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Mol Brain. 2013 Aug 11;6:35. doi: 10.1186/1756-6606-6-35.

Chronic overload of SEPT4, a parkin substrate that aggregates in Parkinson's disease, causes behavioral alterations but not neurodegeneration in mice.

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1
Department of Molecular Biology, Division of Biological Sciences, Nagoya University Graduate School of Science, Nagoya, Japan.

Abstract

BACKGROUND:

In autosomal recessive early-onset Parkinsonism (PARK2), the pathogenetic process from the loss of function of a ubiquitin ligase parkin to the death of dopamine neurons remains unclear. A dominant hypothesis attributes the neurotoxicity to accumulated substrates that are exempt from parkin-mediated degradation. Parkin substrates include two septins; SEPT4/CDCrel-2 which coaggregates with α-synuclein as Lewy bodies in Parkinson's disease, and its closest homolog SEPT5/CDCrel-1/PNUTL1 whose overload with viral vector can rapidly eliminate dopamine neurons in rats. However, chronic effects of pan-neural overload of septins have never been examined in mammals. To address this, we established a line of transgenic mice that express the largest gene product SEPT4(54kDa) via the prion promoter in the entire brain.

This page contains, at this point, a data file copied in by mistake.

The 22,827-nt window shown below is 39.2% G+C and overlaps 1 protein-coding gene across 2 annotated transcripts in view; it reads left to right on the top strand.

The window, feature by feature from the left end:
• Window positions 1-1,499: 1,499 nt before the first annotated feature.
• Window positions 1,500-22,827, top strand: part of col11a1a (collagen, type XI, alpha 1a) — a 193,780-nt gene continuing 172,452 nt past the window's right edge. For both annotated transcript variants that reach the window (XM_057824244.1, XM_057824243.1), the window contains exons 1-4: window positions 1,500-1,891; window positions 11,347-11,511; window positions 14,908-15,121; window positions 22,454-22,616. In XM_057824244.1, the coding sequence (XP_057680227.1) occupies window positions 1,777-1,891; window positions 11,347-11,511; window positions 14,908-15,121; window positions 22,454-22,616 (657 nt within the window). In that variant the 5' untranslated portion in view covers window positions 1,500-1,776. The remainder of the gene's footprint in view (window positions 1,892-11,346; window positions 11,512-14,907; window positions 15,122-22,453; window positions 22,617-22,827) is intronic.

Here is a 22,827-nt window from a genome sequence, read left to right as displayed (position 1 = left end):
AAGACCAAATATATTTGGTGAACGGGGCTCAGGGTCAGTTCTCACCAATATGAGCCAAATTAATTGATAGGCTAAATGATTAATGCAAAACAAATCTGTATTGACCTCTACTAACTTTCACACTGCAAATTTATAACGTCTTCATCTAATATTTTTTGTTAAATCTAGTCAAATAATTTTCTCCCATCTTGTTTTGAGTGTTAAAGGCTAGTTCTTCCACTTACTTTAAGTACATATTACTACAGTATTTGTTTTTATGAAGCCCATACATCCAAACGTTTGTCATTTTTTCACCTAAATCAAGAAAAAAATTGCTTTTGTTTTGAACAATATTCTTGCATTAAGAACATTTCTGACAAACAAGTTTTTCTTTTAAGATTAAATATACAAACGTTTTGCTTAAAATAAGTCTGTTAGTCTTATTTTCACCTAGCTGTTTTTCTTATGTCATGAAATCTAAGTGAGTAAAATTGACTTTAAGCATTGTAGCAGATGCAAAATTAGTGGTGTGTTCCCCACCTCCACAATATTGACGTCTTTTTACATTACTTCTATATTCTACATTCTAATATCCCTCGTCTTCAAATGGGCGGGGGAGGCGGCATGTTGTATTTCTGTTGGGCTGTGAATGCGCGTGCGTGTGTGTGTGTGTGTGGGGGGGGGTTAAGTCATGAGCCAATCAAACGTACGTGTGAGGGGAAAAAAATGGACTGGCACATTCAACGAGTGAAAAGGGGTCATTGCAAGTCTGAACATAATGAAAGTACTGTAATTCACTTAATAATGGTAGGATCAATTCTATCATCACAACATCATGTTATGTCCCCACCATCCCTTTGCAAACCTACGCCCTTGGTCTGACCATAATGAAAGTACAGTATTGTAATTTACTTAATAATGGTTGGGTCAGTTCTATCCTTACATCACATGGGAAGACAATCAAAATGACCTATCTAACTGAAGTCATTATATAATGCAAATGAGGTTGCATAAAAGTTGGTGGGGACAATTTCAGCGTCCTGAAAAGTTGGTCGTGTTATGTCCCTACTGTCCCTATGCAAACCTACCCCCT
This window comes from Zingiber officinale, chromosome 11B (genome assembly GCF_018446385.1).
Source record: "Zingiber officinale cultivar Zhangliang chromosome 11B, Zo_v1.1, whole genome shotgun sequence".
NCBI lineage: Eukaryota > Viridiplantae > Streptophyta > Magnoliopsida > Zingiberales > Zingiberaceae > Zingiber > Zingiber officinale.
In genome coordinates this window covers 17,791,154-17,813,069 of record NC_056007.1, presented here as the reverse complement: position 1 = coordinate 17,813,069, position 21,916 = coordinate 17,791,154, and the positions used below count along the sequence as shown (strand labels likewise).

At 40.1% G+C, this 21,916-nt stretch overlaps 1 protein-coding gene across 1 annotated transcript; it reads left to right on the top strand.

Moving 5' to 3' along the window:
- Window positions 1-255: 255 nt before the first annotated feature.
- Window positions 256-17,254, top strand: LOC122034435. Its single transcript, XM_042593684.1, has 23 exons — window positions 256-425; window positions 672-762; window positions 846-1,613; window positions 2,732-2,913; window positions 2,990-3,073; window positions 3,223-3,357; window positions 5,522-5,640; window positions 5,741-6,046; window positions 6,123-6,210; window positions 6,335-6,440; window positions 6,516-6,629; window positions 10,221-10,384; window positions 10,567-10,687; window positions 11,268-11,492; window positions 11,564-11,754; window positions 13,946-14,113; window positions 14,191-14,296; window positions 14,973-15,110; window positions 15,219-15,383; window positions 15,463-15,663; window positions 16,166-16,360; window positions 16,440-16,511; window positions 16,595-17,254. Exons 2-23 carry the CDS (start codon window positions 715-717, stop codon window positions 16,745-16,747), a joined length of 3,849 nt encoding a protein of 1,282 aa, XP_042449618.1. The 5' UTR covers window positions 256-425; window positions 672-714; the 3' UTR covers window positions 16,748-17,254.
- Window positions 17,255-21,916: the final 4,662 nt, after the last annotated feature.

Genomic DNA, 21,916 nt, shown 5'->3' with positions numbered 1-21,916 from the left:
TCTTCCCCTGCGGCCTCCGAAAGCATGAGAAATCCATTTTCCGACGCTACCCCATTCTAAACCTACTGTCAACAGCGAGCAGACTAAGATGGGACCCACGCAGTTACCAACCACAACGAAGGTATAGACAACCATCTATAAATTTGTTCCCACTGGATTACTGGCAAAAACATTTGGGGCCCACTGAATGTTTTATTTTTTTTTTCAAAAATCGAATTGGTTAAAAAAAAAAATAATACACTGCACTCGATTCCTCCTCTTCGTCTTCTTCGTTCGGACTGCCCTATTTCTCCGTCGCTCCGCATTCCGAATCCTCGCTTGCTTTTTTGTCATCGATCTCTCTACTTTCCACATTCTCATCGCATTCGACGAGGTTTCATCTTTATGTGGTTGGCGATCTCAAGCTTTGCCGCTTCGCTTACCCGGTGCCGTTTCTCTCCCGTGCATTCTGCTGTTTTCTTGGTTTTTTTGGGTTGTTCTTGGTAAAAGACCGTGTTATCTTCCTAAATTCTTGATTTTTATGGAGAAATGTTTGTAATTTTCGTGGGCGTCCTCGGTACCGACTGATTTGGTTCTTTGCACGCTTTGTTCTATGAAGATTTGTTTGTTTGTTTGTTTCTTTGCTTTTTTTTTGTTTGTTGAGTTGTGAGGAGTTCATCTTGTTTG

RESULTS:

Histological examination and biochemical quantification of SEPT4-associated proteins including α-synuclein and the dopamine transporter in the nigrostriatal dopamine neurons found no significant difference between Sept4(Tg/+) and wild-type littermates. Thus, the hypothetical pathogenicity by the chronic overload of SEPT4 alone, if any, is insufficient to trigger neurodegenerative process in the mouse brain. Intriguingly, however, a systematic battery of behavioral tests revealed unexpected abnormalities in Sept4(Tg/+) mice that include consistent attenuation of voluntary activities in distinct behavioral paradigms and altered social behaviors.

CONCLUSIONS:

Together, these data indicate that septin dysregulations commonly found in postmortem human brains with Parkinson's disease, schizophrenia and bipolar disorders may be responsible for a subset of behavioral abnormalities in the patients.

PMID:
23938054
PMCID:
PMC3751304
DOI:
10.1186/1756-6606-6-35
[Indexed for MEDLINE]
Free PMC Article
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